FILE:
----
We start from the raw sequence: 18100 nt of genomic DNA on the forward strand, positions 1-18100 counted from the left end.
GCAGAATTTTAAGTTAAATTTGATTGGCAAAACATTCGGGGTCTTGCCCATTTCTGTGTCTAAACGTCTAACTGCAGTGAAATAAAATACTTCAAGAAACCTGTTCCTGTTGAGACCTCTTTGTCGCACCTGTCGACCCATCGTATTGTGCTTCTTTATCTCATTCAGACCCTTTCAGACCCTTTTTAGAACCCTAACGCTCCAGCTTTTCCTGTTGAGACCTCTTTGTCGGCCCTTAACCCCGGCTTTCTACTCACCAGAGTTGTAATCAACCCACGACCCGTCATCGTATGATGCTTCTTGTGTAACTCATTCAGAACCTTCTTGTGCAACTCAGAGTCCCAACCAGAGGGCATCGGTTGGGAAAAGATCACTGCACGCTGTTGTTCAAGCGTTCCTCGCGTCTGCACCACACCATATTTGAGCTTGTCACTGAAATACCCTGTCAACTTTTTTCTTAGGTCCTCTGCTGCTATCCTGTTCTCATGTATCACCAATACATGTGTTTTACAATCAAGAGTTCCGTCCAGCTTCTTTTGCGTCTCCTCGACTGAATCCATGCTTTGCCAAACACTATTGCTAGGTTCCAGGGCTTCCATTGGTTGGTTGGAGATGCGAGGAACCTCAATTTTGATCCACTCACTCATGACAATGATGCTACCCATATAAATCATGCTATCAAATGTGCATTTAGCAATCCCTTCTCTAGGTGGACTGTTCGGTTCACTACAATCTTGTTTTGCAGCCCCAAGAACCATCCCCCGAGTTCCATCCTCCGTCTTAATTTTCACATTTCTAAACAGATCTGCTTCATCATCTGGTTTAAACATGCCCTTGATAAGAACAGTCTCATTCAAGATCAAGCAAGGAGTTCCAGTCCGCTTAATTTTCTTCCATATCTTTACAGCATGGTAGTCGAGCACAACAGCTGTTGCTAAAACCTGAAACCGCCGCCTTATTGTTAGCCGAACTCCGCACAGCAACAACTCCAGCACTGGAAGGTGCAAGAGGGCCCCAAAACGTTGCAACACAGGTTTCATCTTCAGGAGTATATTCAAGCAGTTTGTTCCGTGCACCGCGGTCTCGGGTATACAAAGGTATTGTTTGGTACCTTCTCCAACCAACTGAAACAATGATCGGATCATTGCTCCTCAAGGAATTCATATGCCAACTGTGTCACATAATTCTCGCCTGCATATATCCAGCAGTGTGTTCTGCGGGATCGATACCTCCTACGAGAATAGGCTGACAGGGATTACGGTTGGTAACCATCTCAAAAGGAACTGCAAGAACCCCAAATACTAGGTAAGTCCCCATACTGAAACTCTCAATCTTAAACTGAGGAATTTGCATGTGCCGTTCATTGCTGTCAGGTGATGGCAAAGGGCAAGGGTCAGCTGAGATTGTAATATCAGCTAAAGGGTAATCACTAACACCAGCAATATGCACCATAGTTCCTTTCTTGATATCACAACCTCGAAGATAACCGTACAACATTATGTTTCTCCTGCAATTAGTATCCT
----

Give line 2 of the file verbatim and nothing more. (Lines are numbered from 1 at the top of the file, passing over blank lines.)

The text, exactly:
GCAGAATTTTAAGTTAAATTTGATTGGCAAAACATTCGGGGTCTTGCCCATTTCTGTGTCTAAACGTCTAACTGCAGTGAAATAAAATACTTCAAGAAACCTGTTCCTGTTGAGACCTCTTTGTCGCACCTGTCGACCCATCGTATTGTGCTTCTTTATCTCATTCAGACCCTTTCAGACCCTTTTTAGAACCCTAACGCTCCAGCTTTTCCTGTTGAGACCTCTTTGTCGGCCCTTAACCCCGGCTTTCTACTCACCAGAGTTGTAATCAACCCACGACCCGTCATCGTATGATGCTTCTTGTGTAACTCATTCAGAACCTTCTTGTGCAACTCAGAGTCCCAACCAGAGGGCATCGGTTGGGAAAAGATCACTGCACGCTGTTGTTCAAGCGTTCCTCGCGTCTGCACCACACCATATTTGAGCTTGTCACTGAAATACCCTGTCAACTTTTTTCTTAGGTCCTCTGCTGCTATCCTGTTCTCATGTATCACCAATACATGTGTTTTACAATCAAGAGTTCCGTCCAGCTTCTTTTGCGTCTCCTCGACTGAATCCATGCTTTGCCAAACACTATTGCTAGGTTCCAGGGCTTCCATTGGTTGGTTGGAGATGCGAGGAACCTCAATTTTGATCCACTCACTCATGACAATGATGCTACCCATATAAATCATGCTATCAAATGTGCATTTAGCAATCCCTTCTCTAGGTGGACTGTTCGGTTCACTACAATCTTGTTTTGCAGCCCCAAGAACCATCCCCCGAGTTCCATCCTCCGTCTTAATTTTCACATTTCTAAACAGATCTGCTTCATCATCTGGTTTAAACATGCCCTTGATAAGAACAGTCTCATTCAAGATCAAGCAAGGAGTTCCAGTCCGCTTAATTTTCTTCCATATCTTTACAGCATGGTAGTCGAGCACAACAGCTGTTGCTAAAACCTGAAACCGCCGCCTTATTGTTAGCCGAACTCCGCACAGCAACAACTCCAGCACTGGAAGGTGCAAGAGGGCCCCAAAACGTTGCAACACAGGTTTCATCTTCAGGAGTATATTCAAGCAGTTTGTTCCGTGCACCGCGGTCTCGGGTATACAAAGGTATTGTTTGGTACCTTCTCCAACCAACTGAAACAATGATCGGATCATTGCTCCTCAAGGAATTCATATGCCAACTGTGTCACATAATTCTCGCCTGCATATATCCAGCAGTGTGTTCTGCGGGATCGATACCTCCTACGAGAATAGGCTGACAGGGATTACGGTTGGTAACCATCTCAAAAGGAACTGCAAGAACCCCAAATACTAGGTAAGTCCCCATACTGAAACTCTCAATCTTAAACTGAGGAATTTGCATGTGCCGTTCATTGCTGTCAGGTGATGGCAAAGGGCAAGGGTCAGCTGAGATTGTAATATCAGCTAAAGGGTAATCACTAACACCAGCAATATGCACCATAGTTCCTTTCTTGATATCACAACCTCGAAGATAACCGTACAACATTATGTTTCTCCTGCAATTAGTATCCT